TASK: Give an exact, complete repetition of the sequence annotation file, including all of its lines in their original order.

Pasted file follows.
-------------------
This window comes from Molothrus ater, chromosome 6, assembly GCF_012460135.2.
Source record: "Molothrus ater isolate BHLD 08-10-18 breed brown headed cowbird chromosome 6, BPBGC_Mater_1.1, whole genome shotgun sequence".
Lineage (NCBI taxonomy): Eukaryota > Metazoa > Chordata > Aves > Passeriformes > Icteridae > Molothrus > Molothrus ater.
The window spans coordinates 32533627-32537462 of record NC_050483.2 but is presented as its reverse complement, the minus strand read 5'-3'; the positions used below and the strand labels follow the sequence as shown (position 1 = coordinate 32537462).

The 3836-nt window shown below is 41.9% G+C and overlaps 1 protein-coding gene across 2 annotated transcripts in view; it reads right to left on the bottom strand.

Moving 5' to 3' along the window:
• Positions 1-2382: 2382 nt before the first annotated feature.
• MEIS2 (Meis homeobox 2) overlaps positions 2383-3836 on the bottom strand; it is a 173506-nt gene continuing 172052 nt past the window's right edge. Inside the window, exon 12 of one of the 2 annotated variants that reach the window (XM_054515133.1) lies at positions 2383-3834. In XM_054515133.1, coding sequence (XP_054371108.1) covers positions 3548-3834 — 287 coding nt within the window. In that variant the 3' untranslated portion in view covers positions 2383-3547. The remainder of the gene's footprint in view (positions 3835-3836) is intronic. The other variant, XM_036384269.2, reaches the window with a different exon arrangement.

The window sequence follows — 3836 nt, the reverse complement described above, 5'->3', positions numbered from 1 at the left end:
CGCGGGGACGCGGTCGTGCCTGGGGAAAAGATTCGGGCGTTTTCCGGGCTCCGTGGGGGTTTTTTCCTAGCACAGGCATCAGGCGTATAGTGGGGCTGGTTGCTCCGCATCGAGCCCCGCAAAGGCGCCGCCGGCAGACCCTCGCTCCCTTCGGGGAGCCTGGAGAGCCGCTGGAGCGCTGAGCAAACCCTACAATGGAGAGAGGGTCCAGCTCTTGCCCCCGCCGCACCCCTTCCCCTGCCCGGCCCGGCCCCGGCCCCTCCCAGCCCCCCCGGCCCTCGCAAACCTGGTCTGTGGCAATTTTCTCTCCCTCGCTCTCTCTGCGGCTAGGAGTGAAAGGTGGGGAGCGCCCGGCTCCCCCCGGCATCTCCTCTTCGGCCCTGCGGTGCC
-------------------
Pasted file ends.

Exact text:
This window comes from Molothrus ater, chromosome 6, assembly GCF_012460135.2.
Source record: "Molothrus ater isolate BHLD 08-10-18 breed brown headed cowbird chromosome 6, BPBGC_Mater_1.1, whole genome shotgun sequence".
Lineage (NCBI taxonomy): Eukaryota > Metazoa > Chordata > Aves > Passeriformes > Icteridae > Molothrus > Molothrus ater.
The window spans coordinates 32533627-32537462 of record NC_050483.2 but is presented as its reverse complement, the minus strand read 5'-3'; the positions used below and the strand labels follow the sequence as shown (position 1 = coordinate 32537462).

The 3836-nt window shown below is 41.9% G+C and overlaps 1 protein-coding gene across 2 annotated transcripts in view; it reads right to left on the bottom strand.

Moving 5' to 3' along the window:
• Positions 1-2382: 2382 nt before the first annotated feature.
• MEIS2 (Meis homeobox 2) overlaps positions 2383-3836 on the bottom strand; it is a 173506-nt gene continuing 172052 nt past the window's right edge. Inside the window, exon 12 of one of the 2 annotated variants that reach the window (XM_054515133.1) lies at positions 2383-3834. In XM_054515133.1, coding sequence (XP_054371108.1) covers positions 3548-3834 — 287 coding nt within the window. In that variant the 3' untranslated portion in view covers positions 2383-3547. The remainder of the gene's footprint in view (positions 3835-3836) is intronic. The other variant, XM_036384269.2, reaches the window with a different exon arrangement.

The window sequence follows — 3836 nt, the reverse complement described above, 5'->3', positions numbered from 1 at the left end:
CGCGGGGACGCGGTCGTGCCTGGGGAAAAGATTCGGGCGTTTTCCGGGCTCCGTGGGGGTTTTTTCCTAGCACAGGCATCAGGCGTATAGTGGGGCTGGTTGCTCCGCATCGAGCCCCGCAAAGGCGCCGCCGGCAGACCCTCGCTCCCTTCGGGGAGCCTGGAGAGCCGCTGGAGCGCTGAGCAAACCCTACAATGGAGAGAGGGTCCAGCTCTTGCCCCCGCCGCACCCCTTCCCCTGCCCGGCCCGGCCCCGGCCCCTCCCAGCCCCCCCGGCCCTCGCAAACCTGGTCTGTGGCAATTTTCTCTCCCTCGCTCTCTCTGCGGCTAGGAGTGAAAGGTGGGGAGCGCCCGGCTCCCCCCGGCATCTCCTCTTCGGCCCTGCGGTGCC